Welcome to my website!

I am a second-year PhD student studying Computational Mathematics, Science, and Engineering (CMSE) at Michigan State University in East Lansing, Michigan. I am proudly part of the Krishnan Lab (pictured above) under the mentorship of Dr. Krishnan. My research focuses on applying methods from the field of natural-language processing to studying biomedical texts. In a way, I am trying to teach computers how to read! I train machine learning models from free-text to predict systematic annotations for tissues and cell types.

Research Interests

Boradly speaking, I am interested in the fields of computational science and data science. More specifically, I am interested in:

  • Drawing understanding and meaning from data
  • Natural-language processing
  • Machine learning algorithm design and implementation
  • Applying algorithms to cross-domain problems
  • Large-scale data analysis and visualization
  • Writing code in general

Hobbies

I’m a total nerd. My primary hobby is video games (add me on steam: the_nat_hawk). Some of my favorite video games of all time include:

  • Skyrim
  • Horizon Zero Dawn
  • Dark Souls
  • The Last of Us
  • Risk of Rain 2
  • Cuphead

Big fan of speed running and Twitch as well! I love watching other people play video games almost as much as I love playing them myself.

I love everything to do with computers. Researching their components, building them, watching other people build them, you name it. My PC is nothing special, but I absolutely love it. Happy to chat about this stuff any time!

Outside of that, I also really enjoy:

  • Playing the ukulele
  • Watching anything with Gordon Ramsay in it (Kitchen Nightmare’s is my personal favorite) or anything narrated by David Attenborough
  • Running
  • Brewing (and subsequently drinking) beer
  • Playing Dungeons and Dragons (5e)

I’m also getting married next year, which is awesome. Here I am with my wonderful partner.

About Me

I received my Bachelor’s of Science in Physics from Michigan State as well with a minor in computational science. I like to tell people that my trajectory to my current position is a little non traditional: I have a degree in physics with four years of experience in education research doing computational biology, but at heart, I’m just a computer nerd. I entered my undergraduate with the intent of becoming a professor of physics, specifically wanting to teach. I started working with Dr. Caballero and Dr. Irving in the Physics Education Research Lab at Michigan State in the spring of 2015 through to the end of 2017. My research focused on understanding student’s perceptions of computation in introductory mechanics. We were able to publish our work as a conference proceedings paper at the primary national conference for physics education research, check it out.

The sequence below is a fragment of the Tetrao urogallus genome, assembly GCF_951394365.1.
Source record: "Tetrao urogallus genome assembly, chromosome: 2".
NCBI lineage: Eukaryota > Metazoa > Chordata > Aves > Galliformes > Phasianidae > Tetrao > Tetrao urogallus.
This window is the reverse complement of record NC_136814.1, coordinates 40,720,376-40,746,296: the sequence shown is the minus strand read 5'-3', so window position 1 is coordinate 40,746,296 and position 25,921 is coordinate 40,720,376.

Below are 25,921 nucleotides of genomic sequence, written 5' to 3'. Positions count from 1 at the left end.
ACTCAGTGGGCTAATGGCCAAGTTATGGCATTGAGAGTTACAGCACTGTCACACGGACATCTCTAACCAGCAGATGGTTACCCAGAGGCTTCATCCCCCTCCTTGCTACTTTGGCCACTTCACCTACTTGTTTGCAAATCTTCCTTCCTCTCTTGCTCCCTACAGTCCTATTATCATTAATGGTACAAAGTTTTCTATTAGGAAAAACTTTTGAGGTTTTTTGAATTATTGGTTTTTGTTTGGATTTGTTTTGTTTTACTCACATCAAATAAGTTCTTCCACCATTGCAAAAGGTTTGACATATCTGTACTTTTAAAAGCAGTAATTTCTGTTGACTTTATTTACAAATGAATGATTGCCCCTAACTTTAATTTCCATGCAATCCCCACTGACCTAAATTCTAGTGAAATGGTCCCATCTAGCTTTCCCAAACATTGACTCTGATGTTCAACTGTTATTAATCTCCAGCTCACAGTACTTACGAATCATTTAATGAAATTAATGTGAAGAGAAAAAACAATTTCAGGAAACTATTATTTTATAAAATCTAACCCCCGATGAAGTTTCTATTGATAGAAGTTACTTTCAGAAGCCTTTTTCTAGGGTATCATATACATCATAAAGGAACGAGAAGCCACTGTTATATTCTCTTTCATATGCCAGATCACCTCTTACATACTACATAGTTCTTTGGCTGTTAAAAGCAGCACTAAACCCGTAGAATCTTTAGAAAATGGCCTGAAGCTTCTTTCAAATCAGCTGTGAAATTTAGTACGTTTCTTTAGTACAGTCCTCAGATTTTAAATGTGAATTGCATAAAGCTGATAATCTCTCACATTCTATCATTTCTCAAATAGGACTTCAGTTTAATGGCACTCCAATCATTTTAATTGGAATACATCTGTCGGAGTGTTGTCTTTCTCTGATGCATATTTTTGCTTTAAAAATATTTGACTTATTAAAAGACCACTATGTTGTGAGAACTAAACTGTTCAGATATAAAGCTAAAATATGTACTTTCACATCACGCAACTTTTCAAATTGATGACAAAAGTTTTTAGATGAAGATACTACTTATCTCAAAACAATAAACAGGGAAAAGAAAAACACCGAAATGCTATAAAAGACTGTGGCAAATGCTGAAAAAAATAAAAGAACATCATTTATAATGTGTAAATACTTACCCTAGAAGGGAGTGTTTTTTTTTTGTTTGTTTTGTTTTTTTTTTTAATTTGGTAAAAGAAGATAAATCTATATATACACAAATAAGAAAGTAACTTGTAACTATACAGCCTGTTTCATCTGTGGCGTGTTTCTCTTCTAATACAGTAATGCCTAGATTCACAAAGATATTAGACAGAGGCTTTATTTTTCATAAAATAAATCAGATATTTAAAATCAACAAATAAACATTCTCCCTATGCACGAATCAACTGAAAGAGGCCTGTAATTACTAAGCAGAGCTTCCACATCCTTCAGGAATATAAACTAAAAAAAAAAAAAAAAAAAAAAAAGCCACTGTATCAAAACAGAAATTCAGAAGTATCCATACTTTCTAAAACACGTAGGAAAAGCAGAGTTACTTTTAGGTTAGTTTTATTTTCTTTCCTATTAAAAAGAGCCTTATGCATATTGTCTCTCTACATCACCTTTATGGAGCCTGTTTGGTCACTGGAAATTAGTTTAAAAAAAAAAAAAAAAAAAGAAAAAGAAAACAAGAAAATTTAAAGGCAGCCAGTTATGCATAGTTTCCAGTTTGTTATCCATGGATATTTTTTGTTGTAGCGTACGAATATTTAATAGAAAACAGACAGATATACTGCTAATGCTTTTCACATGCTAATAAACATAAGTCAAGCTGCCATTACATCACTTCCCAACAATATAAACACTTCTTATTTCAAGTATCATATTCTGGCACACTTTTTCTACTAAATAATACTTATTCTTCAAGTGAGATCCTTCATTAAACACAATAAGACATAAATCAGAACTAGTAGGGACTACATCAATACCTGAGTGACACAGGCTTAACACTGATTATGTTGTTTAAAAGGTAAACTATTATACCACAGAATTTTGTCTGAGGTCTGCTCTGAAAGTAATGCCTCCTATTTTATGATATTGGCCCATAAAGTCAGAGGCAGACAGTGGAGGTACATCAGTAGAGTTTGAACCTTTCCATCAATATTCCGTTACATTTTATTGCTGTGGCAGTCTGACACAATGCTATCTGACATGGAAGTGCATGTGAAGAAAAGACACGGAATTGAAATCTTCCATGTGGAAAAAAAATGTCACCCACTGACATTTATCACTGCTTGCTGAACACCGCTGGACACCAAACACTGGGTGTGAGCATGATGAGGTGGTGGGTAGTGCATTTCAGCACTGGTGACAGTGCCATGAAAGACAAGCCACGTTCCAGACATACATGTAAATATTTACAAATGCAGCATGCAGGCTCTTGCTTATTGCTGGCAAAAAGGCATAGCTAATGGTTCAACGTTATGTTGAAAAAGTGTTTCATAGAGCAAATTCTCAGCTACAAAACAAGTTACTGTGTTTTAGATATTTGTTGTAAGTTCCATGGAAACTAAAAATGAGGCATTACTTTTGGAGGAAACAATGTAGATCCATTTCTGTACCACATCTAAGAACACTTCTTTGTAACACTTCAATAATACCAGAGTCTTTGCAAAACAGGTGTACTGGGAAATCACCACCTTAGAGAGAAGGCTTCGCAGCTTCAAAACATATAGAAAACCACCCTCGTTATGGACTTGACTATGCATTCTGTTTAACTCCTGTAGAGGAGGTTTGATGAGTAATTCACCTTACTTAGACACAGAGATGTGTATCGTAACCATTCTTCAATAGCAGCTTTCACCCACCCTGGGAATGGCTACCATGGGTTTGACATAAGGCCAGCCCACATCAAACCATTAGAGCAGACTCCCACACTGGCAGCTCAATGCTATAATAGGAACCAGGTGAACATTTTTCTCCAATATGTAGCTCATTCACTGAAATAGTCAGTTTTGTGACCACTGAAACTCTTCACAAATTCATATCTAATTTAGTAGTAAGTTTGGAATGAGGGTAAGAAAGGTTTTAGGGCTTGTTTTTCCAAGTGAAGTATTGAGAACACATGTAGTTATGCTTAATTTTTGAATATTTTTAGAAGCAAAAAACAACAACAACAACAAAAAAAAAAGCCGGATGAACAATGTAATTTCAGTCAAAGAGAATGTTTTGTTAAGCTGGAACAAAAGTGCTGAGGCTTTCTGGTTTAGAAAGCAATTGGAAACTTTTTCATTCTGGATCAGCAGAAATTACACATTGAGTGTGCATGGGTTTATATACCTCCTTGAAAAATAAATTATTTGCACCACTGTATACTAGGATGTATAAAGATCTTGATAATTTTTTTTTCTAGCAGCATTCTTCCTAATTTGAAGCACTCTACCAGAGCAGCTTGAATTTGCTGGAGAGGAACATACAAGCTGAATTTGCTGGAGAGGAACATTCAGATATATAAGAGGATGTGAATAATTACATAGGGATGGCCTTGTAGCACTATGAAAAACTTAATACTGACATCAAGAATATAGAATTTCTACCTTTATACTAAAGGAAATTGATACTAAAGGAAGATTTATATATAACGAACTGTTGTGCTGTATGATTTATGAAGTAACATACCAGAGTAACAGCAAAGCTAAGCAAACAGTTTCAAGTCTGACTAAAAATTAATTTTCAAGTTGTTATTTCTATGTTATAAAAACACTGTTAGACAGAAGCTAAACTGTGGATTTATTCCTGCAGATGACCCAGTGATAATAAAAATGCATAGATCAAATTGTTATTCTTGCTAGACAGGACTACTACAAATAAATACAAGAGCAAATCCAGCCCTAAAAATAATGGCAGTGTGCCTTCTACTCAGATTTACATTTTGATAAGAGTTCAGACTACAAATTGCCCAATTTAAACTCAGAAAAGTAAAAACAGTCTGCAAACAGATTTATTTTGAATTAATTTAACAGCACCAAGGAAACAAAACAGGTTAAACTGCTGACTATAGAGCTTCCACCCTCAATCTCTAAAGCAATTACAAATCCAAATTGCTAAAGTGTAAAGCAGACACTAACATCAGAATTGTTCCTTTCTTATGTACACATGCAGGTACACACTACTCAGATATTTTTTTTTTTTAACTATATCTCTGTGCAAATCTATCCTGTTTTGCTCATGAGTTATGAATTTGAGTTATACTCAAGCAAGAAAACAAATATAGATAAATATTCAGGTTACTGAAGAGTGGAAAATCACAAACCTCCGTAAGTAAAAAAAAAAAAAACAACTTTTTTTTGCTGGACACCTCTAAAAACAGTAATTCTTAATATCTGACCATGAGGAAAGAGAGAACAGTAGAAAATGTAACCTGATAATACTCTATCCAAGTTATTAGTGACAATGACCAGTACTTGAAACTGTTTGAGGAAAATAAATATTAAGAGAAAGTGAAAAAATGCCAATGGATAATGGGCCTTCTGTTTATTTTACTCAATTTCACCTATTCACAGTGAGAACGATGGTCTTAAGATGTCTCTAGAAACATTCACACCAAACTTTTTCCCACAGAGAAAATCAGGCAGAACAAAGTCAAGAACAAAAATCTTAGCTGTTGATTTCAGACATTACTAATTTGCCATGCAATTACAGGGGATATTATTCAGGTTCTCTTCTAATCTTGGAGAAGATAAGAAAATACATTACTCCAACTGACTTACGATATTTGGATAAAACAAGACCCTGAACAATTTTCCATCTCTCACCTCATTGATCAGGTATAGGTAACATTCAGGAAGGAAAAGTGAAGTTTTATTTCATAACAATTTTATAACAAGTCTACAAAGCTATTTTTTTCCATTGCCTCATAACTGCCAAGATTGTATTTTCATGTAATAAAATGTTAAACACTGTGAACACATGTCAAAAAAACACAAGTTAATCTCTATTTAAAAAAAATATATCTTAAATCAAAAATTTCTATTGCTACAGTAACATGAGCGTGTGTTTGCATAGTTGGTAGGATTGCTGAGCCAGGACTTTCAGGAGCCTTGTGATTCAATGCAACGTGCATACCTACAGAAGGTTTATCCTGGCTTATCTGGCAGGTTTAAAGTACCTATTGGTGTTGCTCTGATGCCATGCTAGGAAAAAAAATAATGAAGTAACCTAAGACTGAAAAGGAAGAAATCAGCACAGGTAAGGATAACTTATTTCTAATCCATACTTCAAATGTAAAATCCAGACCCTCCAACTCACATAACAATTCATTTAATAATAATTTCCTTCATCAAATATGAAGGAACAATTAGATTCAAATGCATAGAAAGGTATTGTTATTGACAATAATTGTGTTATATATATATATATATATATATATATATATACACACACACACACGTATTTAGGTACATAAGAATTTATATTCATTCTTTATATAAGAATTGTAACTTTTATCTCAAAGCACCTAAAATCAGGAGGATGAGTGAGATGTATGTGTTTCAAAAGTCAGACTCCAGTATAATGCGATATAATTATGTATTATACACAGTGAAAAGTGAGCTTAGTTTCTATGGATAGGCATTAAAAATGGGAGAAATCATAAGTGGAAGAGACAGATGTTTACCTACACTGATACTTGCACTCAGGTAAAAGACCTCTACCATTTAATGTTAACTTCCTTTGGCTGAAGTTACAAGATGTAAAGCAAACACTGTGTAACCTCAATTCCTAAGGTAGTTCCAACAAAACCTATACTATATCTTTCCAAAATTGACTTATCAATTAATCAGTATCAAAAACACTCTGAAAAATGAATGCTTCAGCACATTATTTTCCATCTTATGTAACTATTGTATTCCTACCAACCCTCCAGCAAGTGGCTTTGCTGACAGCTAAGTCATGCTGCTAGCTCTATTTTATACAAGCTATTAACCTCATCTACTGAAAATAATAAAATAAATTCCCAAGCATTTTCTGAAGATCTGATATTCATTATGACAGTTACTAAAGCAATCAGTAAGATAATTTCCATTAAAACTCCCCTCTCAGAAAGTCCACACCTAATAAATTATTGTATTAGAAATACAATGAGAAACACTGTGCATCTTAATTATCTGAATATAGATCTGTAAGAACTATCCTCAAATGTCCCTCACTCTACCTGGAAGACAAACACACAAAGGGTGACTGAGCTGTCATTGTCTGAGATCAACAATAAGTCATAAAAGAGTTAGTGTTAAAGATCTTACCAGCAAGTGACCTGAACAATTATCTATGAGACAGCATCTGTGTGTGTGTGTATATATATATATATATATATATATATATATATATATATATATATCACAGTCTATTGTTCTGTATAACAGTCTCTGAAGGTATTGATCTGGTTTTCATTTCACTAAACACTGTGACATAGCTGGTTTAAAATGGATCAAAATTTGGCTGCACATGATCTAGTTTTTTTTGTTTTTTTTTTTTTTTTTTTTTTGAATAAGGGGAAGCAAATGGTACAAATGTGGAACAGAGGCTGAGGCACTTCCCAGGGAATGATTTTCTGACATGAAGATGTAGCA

In my junior year of undergraduate, I took my first computational science course. I quickly realized computers were a passion of mine. Computers and programming became such a natural fixation of mine. The logical flow of execution, tedious attention to detail needed to successfully create a program, and the seemingly endless possibilities for creation were the perfect fit for my nerdy brain. I started working with Dr. Piermarocchi in the summer of 2017 on computational biophysics research. We applied a neural network called the Hopfield model to studying single-cell gene expression data during the cell cycle, but my primary focus was on developing a cross-validation scheme for identifying the optimal number of clusters in single-cell expression data from peripheral blood mononuclear cells. This was part of a larger work to develop a voting-based algorithm for assigning cell types using curated marker gene lists. Check out our paper.

When I finished my undergraduate degree, I took a year to work with the Department of Computational Mathematics, Science, and Engineering on a new education research project. I worked with Dr. O’Shea, Dr. Silvia, and Dr. Caballero on a project to understand the core competencies from the field of computational modeling and data analysis that students need to develop in their undergraduate careers to be successful in academia or indsutry. We’re currently working on finishing this up for publication.

Now I’m in graduate school studying computational science and computational biology working towards my PhD. If you’re interested in talking about research, hobbies, or want to get to know me, send me an email or reach out to me on social media.